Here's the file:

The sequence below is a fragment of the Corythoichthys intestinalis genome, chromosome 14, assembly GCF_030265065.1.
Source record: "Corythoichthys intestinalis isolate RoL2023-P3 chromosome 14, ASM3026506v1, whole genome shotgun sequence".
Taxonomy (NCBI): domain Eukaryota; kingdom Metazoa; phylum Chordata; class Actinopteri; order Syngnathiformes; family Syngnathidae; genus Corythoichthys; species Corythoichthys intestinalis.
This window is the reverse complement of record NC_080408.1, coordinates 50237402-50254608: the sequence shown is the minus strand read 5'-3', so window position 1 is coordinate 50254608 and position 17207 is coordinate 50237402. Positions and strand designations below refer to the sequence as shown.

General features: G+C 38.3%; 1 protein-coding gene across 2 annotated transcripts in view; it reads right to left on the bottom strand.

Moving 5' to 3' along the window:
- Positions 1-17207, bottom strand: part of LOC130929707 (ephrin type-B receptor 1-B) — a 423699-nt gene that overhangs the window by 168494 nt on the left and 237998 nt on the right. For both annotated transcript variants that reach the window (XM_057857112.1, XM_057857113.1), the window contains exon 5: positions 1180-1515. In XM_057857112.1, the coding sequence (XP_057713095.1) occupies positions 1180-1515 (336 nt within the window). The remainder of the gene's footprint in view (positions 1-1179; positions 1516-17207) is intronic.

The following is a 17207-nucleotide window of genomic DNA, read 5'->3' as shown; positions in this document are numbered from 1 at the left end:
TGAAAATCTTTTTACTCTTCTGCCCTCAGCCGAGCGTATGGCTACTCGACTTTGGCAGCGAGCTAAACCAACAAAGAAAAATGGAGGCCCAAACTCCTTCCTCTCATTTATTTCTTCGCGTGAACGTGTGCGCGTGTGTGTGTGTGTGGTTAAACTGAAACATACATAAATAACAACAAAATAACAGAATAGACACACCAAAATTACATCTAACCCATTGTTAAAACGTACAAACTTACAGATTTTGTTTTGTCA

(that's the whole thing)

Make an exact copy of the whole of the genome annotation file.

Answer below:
The sequence below is a fragment of the Corythoichthys intestinalis genome, chromosome 14, assembly GCF_030265065.1.
Source record: "Corythoichthys intestinalis isolate RoL2023-P3 chromosome 14, ASM3026506v1, whole genome shotgun sequence".
Taxonomy (NCBI): domain Eukaryota; kingdom Metazoa; phylum Chordata; class Actinopteri; order Syngnathiformes; family Syngnathidae; genus Corythoichthys; species Corythoichthys intestinalis.
This window is the reverse complement of record NC_080408.1, coordinates 50237402-50254608: the sequence shown is the minus strand read 5'-3', so window position 1 is coordinate 50254608 and position 17207 is coordinate 50237402. Positions and strand designations below refer to the sequence as shown.

General features: G+C 38.3%; 1 protein-coding gene across 2 annotated transcripts in view; it reads right to left on the bottom strand.

Moving 5' to 3' along the window:
- Positions 1-17207, bottom strand: part of LOC130929707 (ephrin type-B receptor 1-B) — a 423699-nt gene that overhangs the window by 168494 nt on the left and 237998 nt on the right. For both annotated transcript variants that reach the window (XM_057857112.1, XM_057857113.1), the window contains exon 5: positions 1180-1515. In XM_057857112.1, the coding sequence (XP_057713095.1) occupies positions 1180-1515 (336 nt within the window). The remainder of the gene's footprint in view (positions 1-1179; positions 1516-17207) is intronic.

The following is a 17207-nucleotide window of genomic DNA, read 5'->3' as shown; positions in this document are numbered from 1 at the left end:
TGAAAATCTTTTTACTCTTCTGCCCTCAGCCGAGCGTATGGCTACTCGACTTTGGCAGCGAGCTAAACCAACAAAGAAAAATGGAGGCCCAAACTCCTTCCTCTCATTTATTTCTTCGCGTGAACGTGTGCGCGTGTGTGTGTGTGTGGTTAAACTGAAACATACATAAATAACAACAAAATAACAGAATAGACACACCAAAATTACATCTAACCCATTGTTAAAACGTACAAACTTACAGATTTTGTTTTGTCA